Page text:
Scare Me to Death by CJ Carver – 2021

Well, overactive, synesthetic Detective Constable Lucy Davies and shonky memory “attracted danger like blood attracted sharks” Dan Forrester, are back. And they are in a ripper of a thriller, dealing with bombs on planes, public hysteria, and shocking family secrets.

The story picks up not long after their last adventure, Know me now, with Lucy still suffering the effects of being kidnapped, but she now has DI Faris MacDonald, ‘Mac’, for support. Dan is still with Jenny, and with Poppy the dog, daughter Aimee, and Lucy is now godmother to their baby boy, Mischa.

Lucy declines when a friend of her Mum’s asks her to help her son Ricky, who has been arrested for murder. But then the friend offers information about Lucy’s long-scarpered father in return. Lucy still can’t get over her father running off with his yoga instructor many years ago, and then, after a few e-mails, completely ending all contact with his daughter. The chance to find out more about him is irresistible.

The police call Dan in for an interview when it appears the dead woman Kaitlyn, who Ricky is accused of murdering, knew Dan. But with his loss of “great chunks of his memory” Dan doesn’t remember her. But then a nightmare reveals Dan had saved Kaitlyn’s life in a catastrophic air crash 16 years previously, and the life of her younger brother, Josh. Josh is now permanently in care due to injuries sustained during the crash.

Lucy and Dan soon realise Kaitlyn was on the trail of finding out the truth behind the crash, which had killed her parents and permanently damaged her brother. And that she had entrapped Ricky. But what had she found out, and how is Ricky, an accountant, caught up in it? Ricky’s client list gives some of the answers, as at least one is on the wrong side of the law, that one being Teflon Tom – an old school friend of Lucy and Ricky’s.

Lucy and Dan’s independent investigations lead to Morocco and a conspiracy with the potential for international carnage. Although a high-up Moroccan politician is involved, there appears to be a mysterious British mastermind behind it all, “ruthless as a crocodile and as cunning as a snake”.

Meanwhile Lucy is getting more and more unsure what to believe of what she is finding out about her father – is he a spy, a criminal, an undercover cop, an anti-racism campaigner, or just a jerk who took off and left his wife and daughter? And it doesn’t help that her mother is being particularly unforthcoming. Lucy doesn’t know which, if either, of her parents to believe. She ends up quite at a loss, “She wondered when she’d laugh again. It felt like an alien concept”. She also ends up quite sloshed at one point, and thankful that Mac and Dan have her back.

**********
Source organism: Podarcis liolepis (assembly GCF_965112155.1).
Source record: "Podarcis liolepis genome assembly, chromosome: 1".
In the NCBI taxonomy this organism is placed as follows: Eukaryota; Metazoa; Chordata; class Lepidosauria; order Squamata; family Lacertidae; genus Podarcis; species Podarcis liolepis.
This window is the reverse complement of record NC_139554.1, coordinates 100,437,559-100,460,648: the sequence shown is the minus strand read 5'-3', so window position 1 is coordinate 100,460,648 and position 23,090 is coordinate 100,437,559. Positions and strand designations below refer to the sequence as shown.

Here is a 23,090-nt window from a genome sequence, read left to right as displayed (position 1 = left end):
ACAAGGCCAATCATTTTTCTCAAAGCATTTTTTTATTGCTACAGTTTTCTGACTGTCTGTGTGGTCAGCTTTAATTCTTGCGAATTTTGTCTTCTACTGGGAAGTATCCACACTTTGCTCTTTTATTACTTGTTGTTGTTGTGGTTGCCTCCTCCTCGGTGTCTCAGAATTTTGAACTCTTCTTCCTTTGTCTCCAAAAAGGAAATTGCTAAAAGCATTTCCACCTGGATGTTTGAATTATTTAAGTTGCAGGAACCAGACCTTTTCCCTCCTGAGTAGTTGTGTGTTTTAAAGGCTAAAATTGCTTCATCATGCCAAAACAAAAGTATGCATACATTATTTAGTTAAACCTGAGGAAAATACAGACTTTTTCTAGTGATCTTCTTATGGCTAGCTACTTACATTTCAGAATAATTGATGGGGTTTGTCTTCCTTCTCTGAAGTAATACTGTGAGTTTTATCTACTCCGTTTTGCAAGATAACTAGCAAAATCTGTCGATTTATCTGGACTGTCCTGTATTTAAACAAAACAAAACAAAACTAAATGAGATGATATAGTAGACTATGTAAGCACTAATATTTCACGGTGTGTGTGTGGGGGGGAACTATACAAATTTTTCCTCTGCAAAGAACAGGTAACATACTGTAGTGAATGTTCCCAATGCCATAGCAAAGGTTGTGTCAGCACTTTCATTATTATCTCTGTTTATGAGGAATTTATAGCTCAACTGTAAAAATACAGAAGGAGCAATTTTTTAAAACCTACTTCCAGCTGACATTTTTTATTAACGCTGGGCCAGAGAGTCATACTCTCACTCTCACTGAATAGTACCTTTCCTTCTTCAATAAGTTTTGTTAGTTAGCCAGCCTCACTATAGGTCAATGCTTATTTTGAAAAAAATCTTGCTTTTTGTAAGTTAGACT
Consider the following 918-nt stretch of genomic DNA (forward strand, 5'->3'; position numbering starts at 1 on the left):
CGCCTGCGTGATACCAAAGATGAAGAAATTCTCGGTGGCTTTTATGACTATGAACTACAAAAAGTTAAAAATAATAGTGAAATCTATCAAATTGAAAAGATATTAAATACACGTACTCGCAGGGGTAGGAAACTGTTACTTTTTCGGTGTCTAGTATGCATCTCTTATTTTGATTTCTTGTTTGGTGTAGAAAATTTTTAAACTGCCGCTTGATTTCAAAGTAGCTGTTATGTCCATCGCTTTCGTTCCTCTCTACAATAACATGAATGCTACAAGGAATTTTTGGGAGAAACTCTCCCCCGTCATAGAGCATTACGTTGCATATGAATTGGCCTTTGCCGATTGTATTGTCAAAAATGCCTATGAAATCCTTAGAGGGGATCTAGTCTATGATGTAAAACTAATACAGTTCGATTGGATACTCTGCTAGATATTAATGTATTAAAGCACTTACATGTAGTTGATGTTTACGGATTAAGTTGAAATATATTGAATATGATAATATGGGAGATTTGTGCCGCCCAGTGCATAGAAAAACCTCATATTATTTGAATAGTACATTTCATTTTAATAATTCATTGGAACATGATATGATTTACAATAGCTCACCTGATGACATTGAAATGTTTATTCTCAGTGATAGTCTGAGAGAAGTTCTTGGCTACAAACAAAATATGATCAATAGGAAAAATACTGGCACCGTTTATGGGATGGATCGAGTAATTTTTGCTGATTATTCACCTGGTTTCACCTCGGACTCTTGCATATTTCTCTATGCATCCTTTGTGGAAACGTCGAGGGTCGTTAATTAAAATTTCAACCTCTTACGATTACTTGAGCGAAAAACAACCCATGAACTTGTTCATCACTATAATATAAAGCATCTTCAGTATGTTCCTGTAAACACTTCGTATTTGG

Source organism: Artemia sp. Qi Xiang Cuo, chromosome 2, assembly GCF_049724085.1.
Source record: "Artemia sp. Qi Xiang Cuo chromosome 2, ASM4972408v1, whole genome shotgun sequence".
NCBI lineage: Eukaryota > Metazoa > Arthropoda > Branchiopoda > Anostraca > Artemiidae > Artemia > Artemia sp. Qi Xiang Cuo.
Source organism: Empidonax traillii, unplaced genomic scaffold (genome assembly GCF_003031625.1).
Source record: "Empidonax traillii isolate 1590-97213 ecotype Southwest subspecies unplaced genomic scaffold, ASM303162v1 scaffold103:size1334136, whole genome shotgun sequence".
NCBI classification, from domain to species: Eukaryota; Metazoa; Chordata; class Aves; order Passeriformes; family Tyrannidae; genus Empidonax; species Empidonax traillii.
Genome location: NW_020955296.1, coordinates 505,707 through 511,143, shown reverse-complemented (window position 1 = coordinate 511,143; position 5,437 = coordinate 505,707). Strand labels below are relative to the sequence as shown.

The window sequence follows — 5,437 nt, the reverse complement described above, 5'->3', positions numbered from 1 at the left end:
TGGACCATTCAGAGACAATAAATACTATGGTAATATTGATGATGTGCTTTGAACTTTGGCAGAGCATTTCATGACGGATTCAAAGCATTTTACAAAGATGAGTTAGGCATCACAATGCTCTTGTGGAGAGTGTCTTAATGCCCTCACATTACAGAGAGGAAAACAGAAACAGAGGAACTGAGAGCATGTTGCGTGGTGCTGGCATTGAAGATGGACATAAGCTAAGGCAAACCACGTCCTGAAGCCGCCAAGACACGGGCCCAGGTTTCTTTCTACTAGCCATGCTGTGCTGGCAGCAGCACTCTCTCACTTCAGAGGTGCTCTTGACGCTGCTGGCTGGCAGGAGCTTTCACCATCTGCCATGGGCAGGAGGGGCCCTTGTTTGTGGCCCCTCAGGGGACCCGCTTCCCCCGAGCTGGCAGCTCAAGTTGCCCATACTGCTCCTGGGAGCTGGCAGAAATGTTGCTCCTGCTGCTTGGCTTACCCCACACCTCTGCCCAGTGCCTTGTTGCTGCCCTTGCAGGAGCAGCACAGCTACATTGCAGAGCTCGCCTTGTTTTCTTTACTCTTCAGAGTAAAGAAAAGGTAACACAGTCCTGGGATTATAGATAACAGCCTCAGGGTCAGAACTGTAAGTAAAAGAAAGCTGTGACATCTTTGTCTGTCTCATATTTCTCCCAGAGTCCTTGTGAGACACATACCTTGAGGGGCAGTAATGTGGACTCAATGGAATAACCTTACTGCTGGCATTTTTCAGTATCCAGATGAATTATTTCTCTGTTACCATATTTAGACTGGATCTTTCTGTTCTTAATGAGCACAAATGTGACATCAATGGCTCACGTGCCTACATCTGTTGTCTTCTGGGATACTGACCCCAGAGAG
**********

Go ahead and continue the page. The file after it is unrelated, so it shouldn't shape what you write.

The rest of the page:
Dan continues getting into trouble at home and abroad, worrying about Lucy while he does. When an airline flight attendant he knows comes down with symptoms which are initially thought to be caused by aerotoxicity, a poisoning caused by breathing contaminated aircraft air, another strand of the story emerges – the rapid spread of fear amongst the public, and those willing to encourage that spread to make a buck, or a million.

The story rips along, despite Lucy and Dan continually banging into brick walls, as people are too scared to talk for fear of the consequences – it is no coincidence that Kaitlyn ended up dead. When you do find out what is going on, and it is all nicely linked, poverty and a disastrous upbringing are given as the reason behind appalling atrocities, and the lack of loyalty to long-time partners. But this is adroitly countered by Dan refusing to put a boy he has only just met in danger, and Lucy determined to find justice for a woman she has never met. And it is encouraging that some crimes are even too despicable for criminals to tolerate.

Scare me to death is full of great characters, some of whom are the same character changing their names over time. The coincidences we are used to from the series are here again, this time explained by “six degrees of separation” and the Lord working in “mysterious ways”, they add texture to the plot. And Lucy is interestingly conflicted between being a cop and regaining her lost time as a daughter – there is a finely depicted scene where her parents finally meet again.  

The novel is full of mysteries and thrills, and there is even a hostage swap. Lucy, Dan, and their relationship are all holding up over time, those following the Dan Forrester series will be satisfied with the story arc, and those new to the series can read it as a standalone. And there is a hint about future installments – excellent!

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